Monastery Tsambika, located about 25 km south of Rhodes Town, between Kolymbia and Archangelos.
The smaller, historic, Monastery Tsambika (which can be be seen in the background) is perched at an altitude of some 240 meters with spectacular views of the coastline of Rhodes Island.
Monastery Skiathi is located about 6km from Mesanagros, Rhodes Island, Greece.
Jesus Christ Teaches that our spiritual life is a sacred relationship with our Heavenly Father.
Our spiritual needs must have a meaning and transcendence.
*Prayer reinforces our need for God. God blesses you, your family and those you pray for.
Fear of God
.All actions have repercussions. The Fear of God leads people to become responsible for their lives.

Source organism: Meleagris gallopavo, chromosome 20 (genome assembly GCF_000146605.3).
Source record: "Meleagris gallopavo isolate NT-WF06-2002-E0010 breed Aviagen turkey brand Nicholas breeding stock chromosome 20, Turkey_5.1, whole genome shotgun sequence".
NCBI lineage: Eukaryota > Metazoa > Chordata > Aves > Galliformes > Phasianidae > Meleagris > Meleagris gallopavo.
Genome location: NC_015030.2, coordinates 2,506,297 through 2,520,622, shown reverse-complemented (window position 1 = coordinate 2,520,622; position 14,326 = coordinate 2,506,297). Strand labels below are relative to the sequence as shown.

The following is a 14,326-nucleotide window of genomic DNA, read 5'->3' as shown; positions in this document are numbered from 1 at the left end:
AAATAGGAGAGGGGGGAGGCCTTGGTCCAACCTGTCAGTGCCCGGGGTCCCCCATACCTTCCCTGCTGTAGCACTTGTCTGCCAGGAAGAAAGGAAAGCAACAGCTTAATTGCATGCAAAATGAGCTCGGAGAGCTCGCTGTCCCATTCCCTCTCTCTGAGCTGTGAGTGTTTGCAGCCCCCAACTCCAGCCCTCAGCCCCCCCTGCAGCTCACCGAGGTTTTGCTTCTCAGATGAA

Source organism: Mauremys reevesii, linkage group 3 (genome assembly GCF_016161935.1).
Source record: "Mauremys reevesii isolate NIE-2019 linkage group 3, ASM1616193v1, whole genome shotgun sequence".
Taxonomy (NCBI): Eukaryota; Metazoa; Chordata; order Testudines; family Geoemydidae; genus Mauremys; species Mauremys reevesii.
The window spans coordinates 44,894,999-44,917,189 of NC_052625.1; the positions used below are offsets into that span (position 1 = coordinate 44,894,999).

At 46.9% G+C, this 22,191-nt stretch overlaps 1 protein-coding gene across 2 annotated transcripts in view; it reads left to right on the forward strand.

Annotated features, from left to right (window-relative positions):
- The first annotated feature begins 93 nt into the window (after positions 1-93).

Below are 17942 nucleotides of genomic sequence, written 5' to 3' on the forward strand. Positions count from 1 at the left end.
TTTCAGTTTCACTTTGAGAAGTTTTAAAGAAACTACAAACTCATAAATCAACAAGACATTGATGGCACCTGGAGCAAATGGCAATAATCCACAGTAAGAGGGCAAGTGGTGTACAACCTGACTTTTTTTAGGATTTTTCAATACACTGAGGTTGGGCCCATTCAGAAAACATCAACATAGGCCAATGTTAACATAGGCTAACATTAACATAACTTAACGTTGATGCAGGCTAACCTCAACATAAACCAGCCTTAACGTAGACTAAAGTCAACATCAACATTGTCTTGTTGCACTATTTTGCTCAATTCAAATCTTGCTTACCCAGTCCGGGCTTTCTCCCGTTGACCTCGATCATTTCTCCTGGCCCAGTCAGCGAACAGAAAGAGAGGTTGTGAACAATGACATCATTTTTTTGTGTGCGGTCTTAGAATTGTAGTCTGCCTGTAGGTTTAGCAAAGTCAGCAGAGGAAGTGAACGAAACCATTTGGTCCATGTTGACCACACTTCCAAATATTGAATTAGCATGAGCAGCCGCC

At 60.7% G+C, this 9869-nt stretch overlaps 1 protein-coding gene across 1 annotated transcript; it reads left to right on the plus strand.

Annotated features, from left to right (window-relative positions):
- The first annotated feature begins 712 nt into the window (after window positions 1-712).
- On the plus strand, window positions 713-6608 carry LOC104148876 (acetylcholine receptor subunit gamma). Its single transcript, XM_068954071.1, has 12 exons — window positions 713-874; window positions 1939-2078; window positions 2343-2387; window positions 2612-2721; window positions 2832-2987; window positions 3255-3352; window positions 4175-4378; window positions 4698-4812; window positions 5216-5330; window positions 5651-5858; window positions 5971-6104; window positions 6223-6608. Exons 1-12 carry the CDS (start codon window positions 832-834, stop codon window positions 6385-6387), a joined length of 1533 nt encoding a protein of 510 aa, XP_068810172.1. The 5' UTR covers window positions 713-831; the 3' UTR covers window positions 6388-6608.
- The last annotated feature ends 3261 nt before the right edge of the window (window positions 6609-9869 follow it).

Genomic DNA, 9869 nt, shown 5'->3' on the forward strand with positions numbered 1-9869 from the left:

*Forgiveness requires repentance from sinful ways.
*God's Divine Approval sets you free from the sense of rejection, inadequacy or inferiority.
Hope comes with faith in a Higher Power - God!
*Reassurance is having confidence in God and hope of eternal salvation.
Peace of Mind
Peace of mind comes when we are spiritually enriched and strengthened.
*Gratitude enhances our spiritual life by being thankful for what we have.
*God gives Grace to the humble.
"The eye can never say to the hand, 'I don’t need you.' The head can’t say to the feet, 'I don’t need you."
Byzantine Monastery of St. Thomas, Mesanagros, Rhodes Island.
We serve God in words, in deeds and in the way we live.
The Good Samaritan is derived from a Parable told by Jesus in the book of Luke in the New Testament.
In the Parable, a Jewish man was traveling from Jerusalem to Jericho when he was robbed, stripped of his clothes, beaten severely, and left on the side of the road to die.